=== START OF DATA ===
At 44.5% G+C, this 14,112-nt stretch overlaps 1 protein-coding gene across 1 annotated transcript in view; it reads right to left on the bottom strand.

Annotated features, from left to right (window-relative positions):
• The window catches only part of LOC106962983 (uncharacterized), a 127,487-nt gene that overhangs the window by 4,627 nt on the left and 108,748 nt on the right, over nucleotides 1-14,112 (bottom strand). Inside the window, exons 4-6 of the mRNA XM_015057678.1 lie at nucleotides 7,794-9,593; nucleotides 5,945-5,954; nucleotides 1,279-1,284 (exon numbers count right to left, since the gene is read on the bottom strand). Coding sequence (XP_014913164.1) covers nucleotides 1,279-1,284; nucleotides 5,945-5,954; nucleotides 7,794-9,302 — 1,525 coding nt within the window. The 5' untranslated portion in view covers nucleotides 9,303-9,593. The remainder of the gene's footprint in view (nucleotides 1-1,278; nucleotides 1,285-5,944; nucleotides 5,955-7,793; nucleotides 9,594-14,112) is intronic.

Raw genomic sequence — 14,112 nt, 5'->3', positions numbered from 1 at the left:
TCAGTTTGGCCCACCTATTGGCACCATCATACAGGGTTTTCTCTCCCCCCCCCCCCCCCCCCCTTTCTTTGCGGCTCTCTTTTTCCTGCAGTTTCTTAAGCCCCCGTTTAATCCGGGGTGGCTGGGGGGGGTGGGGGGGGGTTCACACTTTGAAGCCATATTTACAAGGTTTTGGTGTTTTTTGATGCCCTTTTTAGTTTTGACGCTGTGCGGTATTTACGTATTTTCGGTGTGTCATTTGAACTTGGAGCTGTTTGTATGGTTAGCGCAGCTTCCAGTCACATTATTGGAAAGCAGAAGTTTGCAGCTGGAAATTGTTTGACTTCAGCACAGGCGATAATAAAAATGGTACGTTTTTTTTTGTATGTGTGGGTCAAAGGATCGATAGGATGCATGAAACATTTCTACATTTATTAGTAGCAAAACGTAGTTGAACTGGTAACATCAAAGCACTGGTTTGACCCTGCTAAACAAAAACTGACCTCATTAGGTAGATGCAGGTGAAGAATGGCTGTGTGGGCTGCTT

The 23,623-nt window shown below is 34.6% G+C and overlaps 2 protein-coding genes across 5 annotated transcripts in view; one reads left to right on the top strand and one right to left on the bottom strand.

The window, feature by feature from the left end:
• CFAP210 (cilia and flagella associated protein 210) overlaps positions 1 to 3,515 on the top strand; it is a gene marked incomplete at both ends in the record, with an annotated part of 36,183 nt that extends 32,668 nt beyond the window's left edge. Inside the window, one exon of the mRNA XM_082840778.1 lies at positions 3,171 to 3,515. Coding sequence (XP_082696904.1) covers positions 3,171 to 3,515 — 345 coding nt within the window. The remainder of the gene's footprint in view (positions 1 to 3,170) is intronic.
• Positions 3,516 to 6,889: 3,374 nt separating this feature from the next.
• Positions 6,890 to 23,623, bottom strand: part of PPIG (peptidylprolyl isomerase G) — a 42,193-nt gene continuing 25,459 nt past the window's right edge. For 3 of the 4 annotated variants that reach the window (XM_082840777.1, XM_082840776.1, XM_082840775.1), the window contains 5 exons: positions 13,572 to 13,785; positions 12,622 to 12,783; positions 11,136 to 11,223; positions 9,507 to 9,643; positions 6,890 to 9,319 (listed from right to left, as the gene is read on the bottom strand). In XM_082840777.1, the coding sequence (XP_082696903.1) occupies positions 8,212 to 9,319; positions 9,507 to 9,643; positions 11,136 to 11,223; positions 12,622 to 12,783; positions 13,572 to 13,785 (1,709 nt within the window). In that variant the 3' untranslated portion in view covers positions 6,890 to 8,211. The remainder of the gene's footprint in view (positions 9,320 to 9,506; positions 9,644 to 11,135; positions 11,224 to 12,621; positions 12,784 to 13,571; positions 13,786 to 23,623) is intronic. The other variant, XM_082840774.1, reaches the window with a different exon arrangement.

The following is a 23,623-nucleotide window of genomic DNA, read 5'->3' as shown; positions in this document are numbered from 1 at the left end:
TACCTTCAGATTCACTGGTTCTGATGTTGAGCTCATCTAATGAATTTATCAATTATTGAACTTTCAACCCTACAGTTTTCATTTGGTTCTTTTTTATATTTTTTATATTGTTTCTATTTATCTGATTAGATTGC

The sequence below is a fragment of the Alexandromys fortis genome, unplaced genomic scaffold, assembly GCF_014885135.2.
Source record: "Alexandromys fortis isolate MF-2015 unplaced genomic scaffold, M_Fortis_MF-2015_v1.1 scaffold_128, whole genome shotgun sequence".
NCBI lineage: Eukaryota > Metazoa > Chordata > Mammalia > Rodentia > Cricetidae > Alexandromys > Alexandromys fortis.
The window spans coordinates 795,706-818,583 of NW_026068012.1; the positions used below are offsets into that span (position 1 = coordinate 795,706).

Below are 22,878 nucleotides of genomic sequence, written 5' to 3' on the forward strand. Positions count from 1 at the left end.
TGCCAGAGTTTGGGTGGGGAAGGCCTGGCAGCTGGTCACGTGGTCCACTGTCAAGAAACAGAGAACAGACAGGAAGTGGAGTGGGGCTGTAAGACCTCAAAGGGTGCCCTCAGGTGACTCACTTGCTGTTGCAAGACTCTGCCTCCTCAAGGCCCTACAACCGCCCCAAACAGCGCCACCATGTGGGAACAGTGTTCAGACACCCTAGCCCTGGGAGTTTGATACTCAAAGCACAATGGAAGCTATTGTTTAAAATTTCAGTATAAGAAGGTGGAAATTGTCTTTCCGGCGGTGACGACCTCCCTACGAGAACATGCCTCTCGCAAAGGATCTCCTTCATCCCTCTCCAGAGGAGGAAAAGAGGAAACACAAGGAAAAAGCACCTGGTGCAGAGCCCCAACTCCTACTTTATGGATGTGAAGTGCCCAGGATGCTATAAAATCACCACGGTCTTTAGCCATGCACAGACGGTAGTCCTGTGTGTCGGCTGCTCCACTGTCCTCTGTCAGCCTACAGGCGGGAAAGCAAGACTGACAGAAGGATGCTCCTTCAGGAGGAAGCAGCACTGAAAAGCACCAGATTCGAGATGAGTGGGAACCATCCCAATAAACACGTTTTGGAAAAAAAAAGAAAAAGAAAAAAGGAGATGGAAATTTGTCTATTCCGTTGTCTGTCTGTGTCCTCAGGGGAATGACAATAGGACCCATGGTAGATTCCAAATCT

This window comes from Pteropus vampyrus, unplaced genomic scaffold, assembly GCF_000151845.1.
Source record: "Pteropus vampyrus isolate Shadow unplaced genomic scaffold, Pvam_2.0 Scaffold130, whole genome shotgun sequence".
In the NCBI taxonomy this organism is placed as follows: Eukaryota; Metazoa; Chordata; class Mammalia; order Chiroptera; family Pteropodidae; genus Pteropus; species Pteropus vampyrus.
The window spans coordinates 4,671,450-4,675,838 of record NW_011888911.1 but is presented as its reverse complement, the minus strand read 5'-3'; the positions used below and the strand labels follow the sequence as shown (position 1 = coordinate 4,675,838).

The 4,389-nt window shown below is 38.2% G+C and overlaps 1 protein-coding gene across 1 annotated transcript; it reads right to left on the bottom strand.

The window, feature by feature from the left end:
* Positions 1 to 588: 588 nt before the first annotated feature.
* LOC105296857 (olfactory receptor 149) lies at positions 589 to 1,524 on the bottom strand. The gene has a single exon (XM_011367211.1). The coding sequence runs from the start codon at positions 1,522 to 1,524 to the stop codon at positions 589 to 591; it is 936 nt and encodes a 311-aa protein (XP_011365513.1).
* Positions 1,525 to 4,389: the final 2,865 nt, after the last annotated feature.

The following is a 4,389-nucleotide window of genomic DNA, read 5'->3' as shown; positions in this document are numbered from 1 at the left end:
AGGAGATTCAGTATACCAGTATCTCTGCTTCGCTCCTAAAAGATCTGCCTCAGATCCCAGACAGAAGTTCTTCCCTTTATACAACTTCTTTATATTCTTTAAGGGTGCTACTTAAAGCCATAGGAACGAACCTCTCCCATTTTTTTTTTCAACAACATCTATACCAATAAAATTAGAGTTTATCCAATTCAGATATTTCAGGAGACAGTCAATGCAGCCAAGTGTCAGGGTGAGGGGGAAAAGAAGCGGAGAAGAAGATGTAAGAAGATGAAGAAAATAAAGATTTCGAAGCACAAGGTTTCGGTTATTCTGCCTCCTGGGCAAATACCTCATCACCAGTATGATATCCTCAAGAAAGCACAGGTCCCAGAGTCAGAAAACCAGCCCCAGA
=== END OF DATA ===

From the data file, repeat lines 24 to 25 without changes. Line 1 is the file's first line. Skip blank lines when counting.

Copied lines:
The window, feature by feature from the left end:
* Positions 1 to 588: 588 nt before the first annotated feature.